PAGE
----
In the very last weeks, some news relating to EC’s investigation opened into mobile commerce JV by UK mobile operators Telefónica UK (O2), Vodafone and Everything Everywhere, urge me to give an in deep look at the matter, whit the aim to better understand what is the real scenario they are moving in (… or they was already moved in, even if by single initiatives, as I’ll try to argue in my article).
What’s the JV (… and what is not)
The proposed joint venture, dubbed “Project Oscar” (first announced in June 2011), would create a company owned in equal parts by the above mentioned telcos, intended to create a single mobile wallet platform, where cards, coupons, transactionsal information, … are stored and managed, thank to the SIM card hosting.
As reported by Dan Balaban’s article on 16th April 2012 (1), “[…] Besides setting specifications and business rules for NFC payment applications, Oscar would provide a “single contact point for advertisers, media agencies, retailers and brands,” the telcos said in a statement today, in which they noted that service providers would be able to “book advertising space and create campaigns across all opted-in mobile users, affording economies of scale that they could not ordinarily achieve.” “.
The big excluded…
3UK, a fourth UK telco (belonging to Hutchison 3G), relates the last year Total Telecom news (2) “[…] on September 2011 called on the European Commission to block Vodafone, O2, and Everything Everywhere’s plans to form a mobile commerce joint venture, claiming it has been deliberately excluded for competitive reasons.[…]”
The EC’s reason why
An EC statement (3), says: “The Commission’s initial investigation revealed that the joint venture and its three parent companies may have the technical and commercial ability and incentive to block future competitors from offering their own mobile wallet services to customers in the UK, or to degrade the quality of these competing mobile wallets so that they become less attractive.”
By reading The Telegraph’s article on 12th April 2012 (4), I found that “[…] a source close to the process said that the European Commission’s Competition Directorate was likely to want to examine the proposals further largely because “the entire mobile phone payments market is still so embryonic”.” and – by continuing with Dan Balaban’article (1) – “[…] A fourth UK telco, Three, or Hutchison 3G UK, has opposed the proposed joint venture, and that may have influenced the decision of regulators to carry the antitrust investigation to a deeper level, though the commission’s statement Friday did not mention this“.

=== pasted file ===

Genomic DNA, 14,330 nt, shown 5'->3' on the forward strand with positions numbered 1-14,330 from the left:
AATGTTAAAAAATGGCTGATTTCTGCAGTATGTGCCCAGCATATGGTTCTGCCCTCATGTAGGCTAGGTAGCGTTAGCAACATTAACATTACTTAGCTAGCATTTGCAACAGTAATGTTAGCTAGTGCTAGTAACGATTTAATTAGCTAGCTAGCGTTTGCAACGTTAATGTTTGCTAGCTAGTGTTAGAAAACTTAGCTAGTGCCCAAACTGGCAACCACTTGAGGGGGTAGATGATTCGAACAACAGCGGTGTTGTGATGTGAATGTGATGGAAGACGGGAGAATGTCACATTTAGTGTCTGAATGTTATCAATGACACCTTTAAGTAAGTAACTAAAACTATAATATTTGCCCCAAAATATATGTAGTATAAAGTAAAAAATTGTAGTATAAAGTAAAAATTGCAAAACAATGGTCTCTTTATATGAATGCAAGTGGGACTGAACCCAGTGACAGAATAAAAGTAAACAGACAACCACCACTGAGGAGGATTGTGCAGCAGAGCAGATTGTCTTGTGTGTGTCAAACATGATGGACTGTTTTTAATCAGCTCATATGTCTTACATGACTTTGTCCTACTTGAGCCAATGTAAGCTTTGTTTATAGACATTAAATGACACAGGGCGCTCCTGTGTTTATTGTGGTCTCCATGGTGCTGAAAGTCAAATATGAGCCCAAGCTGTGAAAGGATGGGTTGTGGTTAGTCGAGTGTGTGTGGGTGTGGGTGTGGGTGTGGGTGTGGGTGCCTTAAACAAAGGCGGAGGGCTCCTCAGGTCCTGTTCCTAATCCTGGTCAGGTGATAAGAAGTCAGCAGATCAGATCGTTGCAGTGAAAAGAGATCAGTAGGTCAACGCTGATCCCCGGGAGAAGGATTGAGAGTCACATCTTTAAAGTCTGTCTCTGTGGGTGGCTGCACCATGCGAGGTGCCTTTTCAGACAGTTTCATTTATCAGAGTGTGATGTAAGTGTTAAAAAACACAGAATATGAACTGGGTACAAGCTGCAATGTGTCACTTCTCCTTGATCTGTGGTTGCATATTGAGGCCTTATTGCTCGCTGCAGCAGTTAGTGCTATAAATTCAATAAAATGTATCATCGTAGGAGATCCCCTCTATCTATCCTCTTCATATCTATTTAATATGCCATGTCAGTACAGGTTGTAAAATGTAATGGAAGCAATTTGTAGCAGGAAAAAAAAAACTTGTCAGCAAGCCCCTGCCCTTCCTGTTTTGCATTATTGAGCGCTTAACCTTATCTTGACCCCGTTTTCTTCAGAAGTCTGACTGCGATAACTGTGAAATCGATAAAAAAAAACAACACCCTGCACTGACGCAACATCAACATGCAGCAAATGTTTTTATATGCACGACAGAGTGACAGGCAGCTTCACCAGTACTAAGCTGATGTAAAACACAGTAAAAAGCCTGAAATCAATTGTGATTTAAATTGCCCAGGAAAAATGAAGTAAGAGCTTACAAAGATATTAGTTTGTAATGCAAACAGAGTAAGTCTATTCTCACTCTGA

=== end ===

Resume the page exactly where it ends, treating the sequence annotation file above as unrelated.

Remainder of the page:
THE m-PAYMENT PROJECTS TELCOs IN THE JV ARE ALREADY INVOLVED (even if by single initiatives)
During last fourteen months, each single operators have started (or declared the intention to start) different m-Payment projects, by involving bank or financial institutions in them.
Hereafter I’d like to propose a map, to sum up the different initiatives.
This map is belonging the article “A retrospective analysis of the mobile commerce JV by UK mobile operators Telefónica, Vodafone and Everything Everywhere at the time of EC’s investigation” – R. Garavaglia - CloseToPay blog –26 th April 2012 | To see the (#) referred news, go to the end of the article
THE BUSINESS MODEL
The platform powered by the JV, appears to be a Mobile Wallet platform, allowing financial institutions and other brands (transportation ?) to go to one place for payment and not-payment (e.g. loyalty/couponing/offers) services in the NFC scenario. The business model is based on a SIM rental proposition, as I’ve described in one of the oldest article of mine (10), on July 2009 “Mobile “estate” ” (only for Italian spoken guys, … sorry world!), where the Secure Element is hosted in the SIM.
The Secure Element backbones the Mobile Wallet and, inside of it, different Applications can be hosted (Payment Applications and Value-added Applications).
Who can provide the Mobile Wallet?
As far as regulation concerns, it should be useful and relevant to clarify some aspects regarding the Digital Wallet issuing activity.
As remarked by the last White Paper on Mobile Payment (11), issued by EPC (European Payments Council) on 7th February 2012 , conceptually, a Mobile Wallet can be provided by an authorized Payment Services Provider (for instance, it could be an eMoney Issuer) that issues the payment means with the scope of managing only that specific payment means, or different payment means by the same PSP.
“Alternatively, the mobile wallet can be provided by a Trusted Third Party but shall be conceived in to be able to manage payment means issued by multiple payment service providers.” states the EPC document.
The Wallet issuing activity by a PSP and the European regulatory for payment services: an opportunity to manage with care